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Task. (1)What is gravitational potential energy, E g ? (2)How do we calculate E g ? (3)Estimate your own gravitational potential energy relative to the lowest floor in the school when you are standing at the top of the stairs of the highest floor. POWER. SPH 4C – Energy Transformations

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#### Presentation Transcript

(1)What is gravitational potential energy, Eg?

(2)How do we calculate Eg?

(3)Estimate your own gravitational potential energy relative to the lowest floor in the school when you are standing at the top of the stairs of the highest floor.

## POWER

SPH 4C – Energy Transformations

Miss Miner

### Problem

Two monkeys of equal mass climb identical rope ladders 12 m in length, one in 4.0 s and the other in 6.0s. How does the work done by each monkey against gravity compare?

(Recall: the work done equals the gravitational potential energy at the top relative to the bottom, Eg=mgh.)

### Problem Continued…

The work done by both monkeys is the same!

But if the times were different, there must be some other factor to explain the difference?

POWER!

The monkey who does the work in a shorter time generates more power!

### Power

Definition: Power (P) is the rate of doing work or transforming energy.

power = work or power = energy transferred

time interval time interval

Symbolically,

P = W or P = Δ E

Δ t Δ t

P = W work and energy are measured in joules (J)

Δ t

time is measured in seconds (s)

P = Δ E

Δ t

### What unit do power we measure in?

Therefore power is measured in joules per second (J / s).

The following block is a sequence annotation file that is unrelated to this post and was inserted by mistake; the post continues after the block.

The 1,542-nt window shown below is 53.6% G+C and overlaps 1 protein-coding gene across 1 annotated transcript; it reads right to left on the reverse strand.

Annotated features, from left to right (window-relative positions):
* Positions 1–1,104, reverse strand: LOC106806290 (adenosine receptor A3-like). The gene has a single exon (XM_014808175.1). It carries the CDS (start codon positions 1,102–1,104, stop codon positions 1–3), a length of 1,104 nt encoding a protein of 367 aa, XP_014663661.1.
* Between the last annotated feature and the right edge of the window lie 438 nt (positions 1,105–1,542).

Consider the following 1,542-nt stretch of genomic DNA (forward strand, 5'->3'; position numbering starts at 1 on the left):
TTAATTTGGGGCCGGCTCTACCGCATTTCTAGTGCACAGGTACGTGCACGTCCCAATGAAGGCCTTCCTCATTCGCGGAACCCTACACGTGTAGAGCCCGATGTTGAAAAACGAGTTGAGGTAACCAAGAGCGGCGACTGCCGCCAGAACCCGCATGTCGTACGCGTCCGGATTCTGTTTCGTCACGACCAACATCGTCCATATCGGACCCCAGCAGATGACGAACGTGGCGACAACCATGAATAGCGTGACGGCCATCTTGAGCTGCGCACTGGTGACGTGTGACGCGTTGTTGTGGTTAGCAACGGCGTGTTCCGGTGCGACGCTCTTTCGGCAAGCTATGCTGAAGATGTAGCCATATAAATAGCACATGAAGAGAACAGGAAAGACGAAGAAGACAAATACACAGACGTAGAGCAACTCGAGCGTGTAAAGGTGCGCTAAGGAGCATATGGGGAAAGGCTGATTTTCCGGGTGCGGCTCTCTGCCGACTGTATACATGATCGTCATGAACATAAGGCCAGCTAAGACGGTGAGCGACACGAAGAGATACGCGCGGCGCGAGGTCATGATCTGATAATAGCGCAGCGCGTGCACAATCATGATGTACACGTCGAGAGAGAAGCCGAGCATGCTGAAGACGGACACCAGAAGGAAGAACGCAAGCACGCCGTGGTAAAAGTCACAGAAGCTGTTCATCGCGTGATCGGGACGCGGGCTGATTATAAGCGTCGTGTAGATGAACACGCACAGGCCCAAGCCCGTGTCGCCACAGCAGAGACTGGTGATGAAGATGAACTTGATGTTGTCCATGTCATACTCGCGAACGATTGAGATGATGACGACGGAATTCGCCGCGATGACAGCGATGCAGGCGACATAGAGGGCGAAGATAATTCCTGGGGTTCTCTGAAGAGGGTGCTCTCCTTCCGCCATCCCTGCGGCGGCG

watt (W): 1 W = 1 (J / s)

Named after Scottish physicist and inventor, James Watt (1736 - 1819)

He designed and built the first practical steam engine

He compared the power of his steam engine to the rate at which a horse could pull coal out of a mine

The imperial unit “Horsepower” (hp) is the average power output of a working horse

1 hp = 746 W

### Example 1

A speedboat transforms 2.25 x 105 J of energy in 5.00 s. What is the speedboat’s power? Express the answer in watts and kilowatts.

### Example 2

A 52- kg student climbs 3.0 m up a ladder in 4.7 s. Calculate

(a)the student’s gravitational potential energy at the top of the ladder relative to the bottom

(b)the student’s power for the climb

### Example 3

A 1.0 x 103 kg elevator lifts a 85 kg man and a 68 kg woman from the ground floor of a high-rise building upwards at a constant speed of 3.0 m/s for 6.4 s. Calculate

(a)the gravitational potential energy of the elevator

at 6.4 s.

(b)the power needed to lift the elevator

You will calculate the work and power output of a machine… you!

### Homework

• Complete Pre-Lab for tomorrow’s Work and Power Lab:

• Calculate your mass in kg (2.2 lb = 1 kg)

• Find all necessary constants and formulas you will need for calculations

• Bring running shoes to tomorrow’s class

• Section 4.1, page 177

# 1, 2, 3, 4

(Nelson, Physics 12 College Preparation)